• 28 coaches with an ECHL background are working behind the benches of teams in the NHL including Anaheim Ducks head coach Bruce Boudreau, Pittsburgh Penguins head coach and 2011 Jack Adams Award winner Dan Bylsma, New York Islanders head coach Jack Capuano, Philadelphia Flyers head coach Peter Laviolette and Winnipeg Jets head coach Claude Noel. It is the seventh consecutive season that there have been 11 or more coaches with an ECHL background working in the NHL. Boudreau, who coached Mississippi for three seasons winning the Kelly Cup championship in 1999, was named NHL Coach of the Year in 2007-08 becoming the first former ECHL coach to receive the award.
• 26 former ECHL officials are scheduled to work as part of the NHL officiating team in 2012-13 with referees Darcy Burchell, Francis Charron, Ghislain Hebert, Jean Hebert, Marc Joannette, Trent Knorr, Mike Leggo, Dave Lewis, T.J. Luxmore, Wes McCauley, Jon McIsaac, Dean Morton, Dan O’Rourke, Brian Pochmara, Kevin Pollock, Kyle Rehman, Chris Rooney, Graham Skilliter, Justin St. Pierre and Ian Walsh, and linesmen Steve Barton, Matt MacPherson, Brian Mach, Tim Nowak, Bryan Pancich and Jay Sharrers.
• ECHL was represented for the 12th year in a row on the Stanley Cup champion in 2012 with Los Angeles Kings assistant coach Jamie Kompon, players Dwight King, Jordan Nolan and Jonathan Quick, manager of communications/broadcasting Jeremy Zager and scouts Steve Greeley, Mark Mullen and Mark Yannetti. Quick was named the recipient of the Conn Smythe Trophy as Most Valuable Player of the Stanley Cup Playoffs, marking the second consecutive year a former ECHL player won the award.. There were 43 former players and 13 coaches on the 16 teams competing in the National Hockey League’s Stanley Cup Playoffs, marking the seventh year in a row that there have been at least 30 former ECHL players and the ninth consecutive season that over 25 players with ECHL experience have competed in the NHL postseason.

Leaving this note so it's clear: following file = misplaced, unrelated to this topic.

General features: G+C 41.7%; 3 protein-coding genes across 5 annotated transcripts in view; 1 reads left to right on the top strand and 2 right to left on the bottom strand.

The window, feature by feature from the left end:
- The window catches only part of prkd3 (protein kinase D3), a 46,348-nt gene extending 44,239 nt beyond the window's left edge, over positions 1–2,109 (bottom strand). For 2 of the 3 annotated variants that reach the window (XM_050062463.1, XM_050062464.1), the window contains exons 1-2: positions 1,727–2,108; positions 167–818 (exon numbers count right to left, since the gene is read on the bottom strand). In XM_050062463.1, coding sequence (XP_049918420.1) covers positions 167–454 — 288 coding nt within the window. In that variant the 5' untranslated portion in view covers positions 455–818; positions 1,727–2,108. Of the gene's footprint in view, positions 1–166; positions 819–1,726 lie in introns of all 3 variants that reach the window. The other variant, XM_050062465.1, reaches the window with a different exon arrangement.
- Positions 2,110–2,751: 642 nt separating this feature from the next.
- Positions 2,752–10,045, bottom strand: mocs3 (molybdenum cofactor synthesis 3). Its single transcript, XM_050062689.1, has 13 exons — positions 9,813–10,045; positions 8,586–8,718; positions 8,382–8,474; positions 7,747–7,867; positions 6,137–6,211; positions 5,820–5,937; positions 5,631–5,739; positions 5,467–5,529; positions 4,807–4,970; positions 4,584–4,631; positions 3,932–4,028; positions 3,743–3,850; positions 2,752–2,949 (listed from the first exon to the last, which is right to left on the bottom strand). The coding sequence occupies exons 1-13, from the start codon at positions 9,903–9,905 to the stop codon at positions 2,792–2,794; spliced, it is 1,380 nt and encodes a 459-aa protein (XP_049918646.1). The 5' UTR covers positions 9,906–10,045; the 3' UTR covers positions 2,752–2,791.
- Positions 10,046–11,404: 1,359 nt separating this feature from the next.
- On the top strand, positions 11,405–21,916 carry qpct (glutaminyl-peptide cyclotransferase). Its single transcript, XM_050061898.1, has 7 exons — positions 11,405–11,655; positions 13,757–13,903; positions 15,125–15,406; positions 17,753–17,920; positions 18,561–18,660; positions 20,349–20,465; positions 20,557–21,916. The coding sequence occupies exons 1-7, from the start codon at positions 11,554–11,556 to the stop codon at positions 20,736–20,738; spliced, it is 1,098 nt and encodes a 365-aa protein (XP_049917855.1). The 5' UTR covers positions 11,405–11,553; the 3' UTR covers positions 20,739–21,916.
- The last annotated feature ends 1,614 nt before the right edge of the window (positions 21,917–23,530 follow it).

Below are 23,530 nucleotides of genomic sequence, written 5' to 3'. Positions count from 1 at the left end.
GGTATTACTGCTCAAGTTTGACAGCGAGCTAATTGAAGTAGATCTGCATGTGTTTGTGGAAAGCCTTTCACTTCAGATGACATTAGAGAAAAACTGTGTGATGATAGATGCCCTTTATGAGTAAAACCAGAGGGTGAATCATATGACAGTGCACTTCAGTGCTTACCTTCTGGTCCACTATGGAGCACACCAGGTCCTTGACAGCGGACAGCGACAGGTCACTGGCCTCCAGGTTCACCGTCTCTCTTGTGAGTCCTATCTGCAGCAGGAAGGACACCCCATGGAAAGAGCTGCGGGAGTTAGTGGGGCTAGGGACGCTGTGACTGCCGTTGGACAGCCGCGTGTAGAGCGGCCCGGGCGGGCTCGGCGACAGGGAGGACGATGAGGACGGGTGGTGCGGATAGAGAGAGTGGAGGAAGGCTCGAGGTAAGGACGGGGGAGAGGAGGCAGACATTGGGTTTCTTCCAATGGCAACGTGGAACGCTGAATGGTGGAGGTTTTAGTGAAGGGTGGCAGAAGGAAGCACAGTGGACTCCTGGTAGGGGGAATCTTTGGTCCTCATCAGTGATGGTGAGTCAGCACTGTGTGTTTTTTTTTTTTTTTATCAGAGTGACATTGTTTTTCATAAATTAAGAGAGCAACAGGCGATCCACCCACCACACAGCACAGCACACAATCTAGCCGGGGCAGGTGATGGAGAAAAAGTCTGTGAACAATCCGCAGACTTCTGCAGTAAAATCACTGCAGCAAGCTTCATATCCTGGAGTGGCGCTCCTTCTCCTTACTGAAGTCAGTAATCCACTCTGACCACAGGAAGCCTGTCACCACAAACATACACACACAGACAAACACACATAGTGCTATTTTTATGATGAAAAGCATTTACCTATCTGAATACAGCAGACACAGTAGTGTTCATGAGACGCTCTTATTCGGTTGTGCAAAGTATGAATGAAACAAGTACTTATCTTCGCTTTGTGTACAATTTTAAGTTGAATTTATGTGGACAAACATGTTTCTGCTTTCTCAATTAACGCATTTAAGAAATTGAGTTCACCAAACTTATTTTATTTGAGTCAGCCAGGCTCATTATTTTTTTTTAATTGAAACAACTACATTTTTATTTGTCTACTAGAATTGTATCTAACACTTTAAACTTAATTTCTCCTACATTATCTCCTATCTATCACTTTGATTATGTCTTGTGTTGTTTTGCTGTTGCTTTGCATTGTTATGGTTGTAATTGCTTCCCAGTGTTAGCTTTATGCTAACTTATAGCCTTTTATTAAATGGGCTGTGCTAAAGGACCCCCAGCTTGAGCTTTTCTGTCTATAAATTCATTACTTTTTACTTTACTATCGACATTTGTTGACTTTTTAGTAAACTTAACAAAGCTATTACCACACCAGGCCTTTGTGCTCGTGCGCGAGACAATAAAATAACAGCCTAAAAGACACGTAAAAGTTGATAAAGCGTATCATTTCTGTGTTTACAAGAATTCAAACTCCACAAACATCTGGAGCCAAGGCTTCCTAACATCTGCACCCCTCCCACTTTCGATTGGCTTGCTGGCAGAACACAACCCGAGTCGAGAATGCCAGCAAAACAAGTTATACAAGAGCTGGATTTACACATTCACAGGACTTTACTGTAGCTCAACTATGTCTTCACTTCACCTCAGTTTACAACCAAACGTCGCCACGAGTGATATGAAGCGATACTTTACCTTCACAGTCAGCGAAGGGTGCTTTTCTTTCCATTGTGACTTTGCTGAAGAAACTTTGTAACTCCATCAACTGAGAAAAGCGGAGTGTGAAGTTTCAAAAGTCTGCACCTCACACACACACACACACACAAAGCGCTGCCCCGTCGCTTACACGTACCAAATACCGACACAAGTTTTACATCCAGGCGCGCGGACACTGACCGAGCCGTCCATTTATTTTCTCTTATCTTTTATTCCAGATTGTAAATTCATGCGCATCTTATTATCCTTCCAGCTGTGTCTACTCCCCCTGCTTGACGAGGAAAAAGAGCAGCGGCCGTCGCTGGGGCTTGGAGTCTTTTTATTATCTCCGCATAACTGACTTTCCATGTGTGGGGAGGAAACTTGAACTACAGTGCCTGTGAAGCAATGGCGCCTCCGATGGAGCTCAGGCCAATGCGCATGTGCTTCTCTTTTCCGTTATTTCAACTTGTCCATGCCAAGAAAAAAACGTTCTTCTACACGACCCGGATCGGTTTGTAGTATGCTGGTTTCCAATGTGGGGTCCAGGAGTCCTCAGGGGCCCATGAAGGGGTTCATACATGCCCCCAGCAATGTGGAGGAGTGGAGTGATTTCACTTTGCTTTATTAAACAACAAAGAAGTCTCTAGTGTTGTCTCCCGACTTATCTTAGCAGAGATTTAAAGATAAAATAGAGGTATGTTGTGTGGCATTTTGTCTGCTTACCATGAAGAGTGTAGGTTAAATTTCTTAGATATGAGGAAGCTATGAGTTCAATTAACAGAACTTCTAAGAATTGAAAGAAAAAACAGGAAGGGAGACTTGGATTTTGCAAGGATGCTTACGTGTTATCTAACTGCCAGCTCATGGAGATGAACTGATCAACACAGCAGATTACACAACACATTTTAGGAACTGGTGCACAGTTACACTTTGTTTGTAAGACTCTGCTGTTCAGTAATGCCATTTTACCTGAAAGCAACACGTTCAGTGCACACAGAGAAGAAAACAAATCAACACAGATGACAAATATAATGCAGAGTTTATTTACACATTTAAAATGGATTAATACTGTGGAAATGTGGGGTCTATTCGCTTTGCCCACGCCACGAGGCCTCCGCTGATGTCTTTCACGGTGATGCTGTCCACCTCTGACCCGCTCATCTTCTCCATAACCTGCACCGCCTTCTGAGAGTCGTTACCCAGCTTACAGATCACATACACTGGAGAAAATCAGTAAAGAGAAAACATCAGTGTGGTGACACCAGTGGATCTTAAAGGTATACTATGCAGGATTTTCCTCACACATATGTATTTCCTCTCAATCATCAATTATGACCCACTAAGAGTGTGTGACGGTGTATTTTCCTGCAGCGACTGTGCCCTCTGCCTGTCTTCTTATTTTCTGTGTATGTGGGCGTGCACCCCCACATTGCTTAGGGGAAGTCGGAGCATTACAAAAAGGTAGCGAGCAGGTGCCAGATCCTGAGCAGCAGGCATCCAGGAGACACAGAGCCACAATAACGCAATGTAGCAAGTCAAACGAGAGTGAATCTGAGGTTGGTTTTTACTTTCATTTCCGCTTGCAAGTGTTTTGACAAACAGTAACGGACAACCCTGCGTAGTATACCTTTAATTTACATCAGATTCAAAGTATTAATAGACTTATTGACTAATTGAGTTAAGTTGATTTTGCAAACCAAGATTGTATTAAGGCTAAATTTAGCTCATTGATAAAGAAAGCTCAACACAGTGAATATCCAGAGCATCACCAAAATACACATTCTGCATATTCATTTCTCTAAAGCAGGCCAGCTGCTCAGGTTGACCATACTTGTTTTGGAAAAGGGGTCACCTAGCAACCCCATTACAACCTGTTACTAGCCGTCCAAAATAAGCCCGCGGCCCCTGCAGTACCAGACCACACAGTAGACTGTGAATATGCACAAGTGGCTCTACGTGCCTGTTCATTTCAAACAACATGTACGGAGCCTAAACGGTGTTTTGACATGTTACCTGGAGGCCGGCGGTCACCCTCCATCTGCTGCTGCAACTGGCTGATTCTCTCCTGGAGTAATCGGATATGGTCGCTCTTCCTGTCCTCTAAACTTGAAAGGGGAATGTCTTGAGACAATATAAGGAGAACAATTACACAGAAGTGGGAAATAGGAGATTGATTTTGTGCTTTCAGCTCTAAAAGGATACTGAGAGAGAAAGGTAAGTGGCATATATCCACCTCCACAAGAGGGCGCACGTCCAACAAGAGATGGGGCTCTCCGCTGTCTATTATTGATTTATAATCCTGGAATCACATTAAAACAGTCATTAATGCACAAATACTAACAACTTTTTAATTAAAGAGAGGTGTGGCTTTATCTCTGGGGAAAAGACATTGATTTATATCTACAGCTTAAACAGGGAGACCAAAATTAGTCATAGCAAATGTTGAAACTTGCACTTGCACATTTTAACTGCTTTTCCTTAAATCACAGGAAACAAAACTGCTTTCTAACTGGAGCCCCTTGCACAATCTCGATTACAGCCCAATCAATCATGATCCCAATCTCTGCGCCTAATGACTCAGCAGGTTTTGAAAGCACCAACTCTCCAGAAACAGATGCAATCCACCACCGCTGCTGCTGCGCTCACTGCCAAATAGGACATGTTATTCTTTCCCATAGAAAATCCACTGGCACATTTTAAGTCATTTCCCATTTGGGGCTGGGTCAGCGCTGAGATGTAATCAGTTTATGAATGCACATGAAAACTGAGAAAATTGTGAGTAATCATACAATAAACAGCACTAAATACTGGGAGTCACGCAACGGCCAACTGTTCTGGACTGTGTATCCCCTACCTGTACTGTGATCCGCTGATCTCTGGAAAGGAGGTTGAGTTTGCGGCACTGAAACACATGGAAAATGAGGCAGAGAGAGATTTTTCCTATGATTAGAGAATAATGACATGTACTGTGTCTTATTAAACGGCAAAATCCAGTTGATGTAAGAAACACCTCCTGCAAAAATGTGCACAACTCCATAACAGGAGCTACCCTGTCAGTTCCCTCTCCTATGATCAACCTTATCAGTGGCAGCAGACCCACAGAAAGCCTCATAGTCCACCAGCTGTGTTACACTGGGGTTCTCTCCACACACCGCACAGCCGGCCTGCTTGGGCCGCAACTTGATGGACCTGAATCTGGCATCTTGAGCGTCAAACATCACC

• Former ECHL broadcasters working in the NHL include John Ahlers and Steve Carroll of the Anaheim Ducks, Tom Callahan of the Nashville Predators, Dave Goucher of the Boston Bruins, Chris Kerber of the St. Louis Blues, Jack Michaels of the Edmonton Oilers, Dave Mishkin of the Tampa Bay Lightning and Bob McElligott of the Columbus Blue Jackets.
• Ryan Stanzel and Jeremy Zager, who were both recipients of the ECHL Media Relations Director of the Year award, are working in the communications department for the Minnesota Wild and the Los Angeles Kings, respectively. Former ECHL assistant director of communications Joe Siville works in the communications department for the Philadelphia Flyers.
• In the last seven seasons the ECHL has had more call-ups to the AHL than all other professional leagues combined with over 3,500 call-ups involving more than 1,800 players and in 2011-12 there were 10 times as many call-ups from the ECHL to the AHL than all other professional leagues.
• The ECHL averaged 4,695 fans per game in 2012-13, the highest single-season average since 1999-2000, and marking the ninth consecutive season and the 21st time in the last 23 years that the ECHL has averaged over 4,000 fans.